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Table Of Contents

Preface
Dedication
Introduction
Getting There
Man Versus Pig
My First Issue
“Mini-Civitas”
COPAC
Tenterhooks
Harvest
On the Road
Back Tracking
Tin Ear
Rome Burning
May 21
Mop-Up
“Manus, Not Minus”
“Hell Hath No Fury…”
The Hornet Dozes
Other Side of Obstinacy
Narcosis
The Eight Points
“Haïti Cherie”
Time of Troubles
“And So it Goes…”
Tableaux Vivants
What I Learned
Epilogue
On Haitian Intransigence
A Note on Vodou
A Short Comment on Haitian Art
The Rich Creole Language
A Personalized Bibliography
P. 1
A Haiti Chronicle

A Haiti Chronicle

Ratings: (0)|Views: 2,390|Likes:
Published by Trafford
Counselor for Public Affairs at the U.S. Embassy in Port-au-Prince in 1999-2001, Daniel Whitman was haunted by the country's people and landscapes, its nuanced language, and complex and rewarding friendships. His friends included neighbors, art gallery owners, gas station attendants - but mostly Haiti's intrepid journalists and broadcasters. Unlike others, Whitman believed that the three elections of 2000 could advance Haiti's democracy and its development from the bottom rung as poorest nation in the Western Hemisphere. He was wrong; they did not. Local supremacists killed, torched and rushed to fraud while foreigners forgave and even blessed the electoral debacles without posing the resistance even of meaningful public comment. However, seeds also germinated to make Haiti one day fit for its inventive, humor-loving and too often betrayed people. The effort was kept alive largely by Haiti's gritty journalists, going into hiding when necessary for their survival, but newly organized in October of 1999, into a tenacious and daring national federation. The nation-wide Haitian Press Federation advanced against all odds, and held eight regional meetings which changed political discourse forever in Haiti. The country now enters a post-Aristide interlude. The failure of one regime does not guarantee success for the next. A Haiti Chronicle offers recent context for understanding Haiti's current crisis, and opportunity.
Counselor for Public Affairs at the U.S. Embassy in Port-au-Prince in 1999-2001, Daniel Whitman was haunted by the country's people and landscapes, its nuanced language, and complex and rewarding friendships. His friends included neighbors, art gallery owners, gas station attendants - but mostly Haiti's intrepid journalists and broadcasters. Unlike others, Whitman believed that the three elections of 2000 could advance Haiti's democracy and its development from the bottom rung as poorest nation in the Western Hemisphere. He was wrong; they did not. Local supremacists killed, torched and rushed to fraud while foreigners forgave and even blessed the electoral debacles without posing the resistance even of meaningful public comment. However, seeds also germinated to make Haiti one day fit for its inventive, humor-loving and too often betrayed people. The effort was kept alive largely by Haiti's gritty journalists, going into hiding when necessary for their survival, but newly organized in October of 1999, into a tenacious and daring national federation. The nation-wide Haitian Press Federation advanced against all odds, and held eight regional meetings which changed political discourse forever in Haiti. The country now enters a post-Aristide interlude. The failure of one regime does not guarantee success for the next. A Haiti Chronicle offers recent context for understanding Haiti's current crisis, and opportunity.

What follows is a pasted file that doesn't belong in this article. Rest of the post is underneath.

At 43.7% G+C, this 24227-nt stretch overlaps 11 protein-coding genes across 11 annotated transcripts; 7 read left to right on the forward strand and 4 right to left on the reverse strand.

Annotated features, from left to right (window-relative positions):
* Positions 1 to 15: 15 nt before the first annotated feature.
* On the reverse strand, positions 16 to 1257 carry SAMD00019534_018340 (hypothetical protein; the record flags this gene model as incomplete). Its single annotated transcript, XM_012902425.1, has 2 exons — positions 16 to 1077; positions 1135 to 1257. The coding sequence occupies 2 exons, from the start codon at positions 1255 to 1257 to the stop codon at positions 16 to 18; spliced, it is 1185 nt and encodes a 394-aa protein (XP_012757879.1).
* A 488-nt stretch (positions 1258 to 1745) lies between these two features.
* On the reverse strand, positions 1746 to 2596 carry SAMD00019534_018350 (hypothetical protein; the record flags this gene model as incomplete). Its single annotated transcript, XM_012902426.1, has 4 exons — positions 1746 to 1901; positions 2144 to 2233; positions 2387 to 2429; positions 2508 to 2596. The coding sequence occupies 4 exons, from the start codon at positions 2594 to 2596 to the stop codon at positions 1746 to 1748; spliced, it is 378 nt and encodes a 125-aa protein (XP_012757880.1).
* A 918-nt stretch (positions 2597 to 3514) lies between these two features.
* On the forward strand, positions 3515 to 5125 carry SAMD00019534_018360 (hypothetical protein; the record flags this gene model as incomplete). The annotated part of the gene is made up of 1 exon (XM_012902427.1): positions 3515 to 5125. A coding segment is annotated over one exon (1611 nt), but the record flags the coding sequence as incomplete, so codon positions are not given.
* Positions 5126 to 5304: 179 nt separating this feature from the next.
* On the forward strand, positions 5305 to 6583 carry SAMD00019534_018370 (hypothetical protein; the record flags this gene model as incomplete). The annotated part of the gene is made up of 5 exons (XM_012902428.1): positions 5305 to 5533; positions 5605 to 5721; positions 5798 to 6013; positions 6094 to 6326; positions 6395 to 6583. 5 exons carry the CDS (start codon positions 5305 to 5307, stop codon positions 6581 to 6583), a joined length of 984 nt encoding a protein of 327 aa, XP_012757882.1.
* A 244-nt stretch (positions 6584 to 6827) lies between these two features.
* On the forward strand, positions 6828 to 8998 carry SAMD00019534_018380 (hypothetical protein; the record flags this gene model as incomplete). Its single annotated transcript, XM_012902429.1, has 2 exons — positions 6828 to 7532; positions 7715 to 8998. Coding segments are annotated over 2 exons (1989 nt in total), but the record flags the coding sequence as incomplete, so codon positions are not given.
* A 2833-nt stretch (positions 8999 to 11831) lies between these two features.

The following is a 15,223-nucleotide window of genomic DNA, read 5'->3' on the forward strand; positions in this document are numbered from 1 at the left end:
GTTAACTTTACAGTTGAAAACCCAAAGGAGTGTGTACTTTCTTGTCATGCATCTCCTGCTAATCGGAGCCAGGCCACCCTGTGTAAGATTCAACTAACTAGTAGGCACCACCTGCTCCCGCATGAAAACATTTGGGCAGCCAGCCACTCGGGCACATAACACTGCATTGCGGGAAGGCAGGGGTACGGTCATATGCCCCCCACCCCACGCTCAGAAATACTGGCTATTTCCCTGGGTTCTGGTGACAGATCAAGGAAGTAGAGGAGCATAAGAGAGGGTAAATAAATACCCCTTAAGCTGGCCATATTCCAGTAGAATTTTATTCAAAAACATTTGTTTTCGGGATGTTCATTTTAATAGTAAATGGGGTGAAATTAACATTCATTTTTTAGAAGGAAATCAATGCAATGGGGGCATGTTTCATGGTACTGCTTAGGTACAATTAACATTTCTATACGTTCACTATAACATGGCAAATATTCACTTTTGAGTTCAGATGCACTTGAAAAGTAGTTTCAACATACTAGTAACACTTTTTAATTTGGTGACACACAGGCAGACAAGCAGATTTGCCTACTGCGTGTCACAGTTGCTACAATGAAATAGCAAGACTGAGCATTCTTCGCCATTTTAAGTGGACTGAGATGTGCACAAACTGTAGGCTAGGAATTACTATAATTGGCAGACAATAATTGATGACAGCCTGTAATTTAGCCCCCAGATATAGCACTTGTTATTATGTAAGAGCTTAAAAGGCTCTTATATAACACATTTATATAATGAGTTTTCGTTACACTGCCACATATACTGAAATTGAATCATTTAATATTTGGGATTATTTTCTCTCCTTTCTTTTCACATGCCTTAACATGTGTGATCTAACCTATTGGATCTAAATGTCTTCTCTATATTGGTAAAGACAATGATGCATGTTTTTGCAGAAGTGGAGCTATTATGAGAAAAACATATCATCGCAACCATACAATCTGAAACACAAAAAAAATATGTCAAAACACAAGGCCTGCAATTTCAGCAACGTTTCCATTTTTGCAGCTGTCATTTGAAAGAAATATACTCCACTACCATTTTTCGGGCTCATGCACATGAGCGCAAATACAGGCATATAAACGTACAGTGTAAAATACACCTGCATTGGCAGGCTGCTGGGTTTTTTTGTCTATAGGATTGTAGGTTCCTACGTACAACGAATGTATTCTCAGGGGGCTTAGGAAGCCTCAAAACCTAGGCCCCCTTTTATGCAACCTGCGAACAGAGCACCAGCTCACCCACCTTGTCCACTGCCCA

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Publish date: Jan 13, 2005
Added to Scribd: Apr 22, 2011
Copyright:Traditional Copyright: All rights reservedISBN:9781553699507
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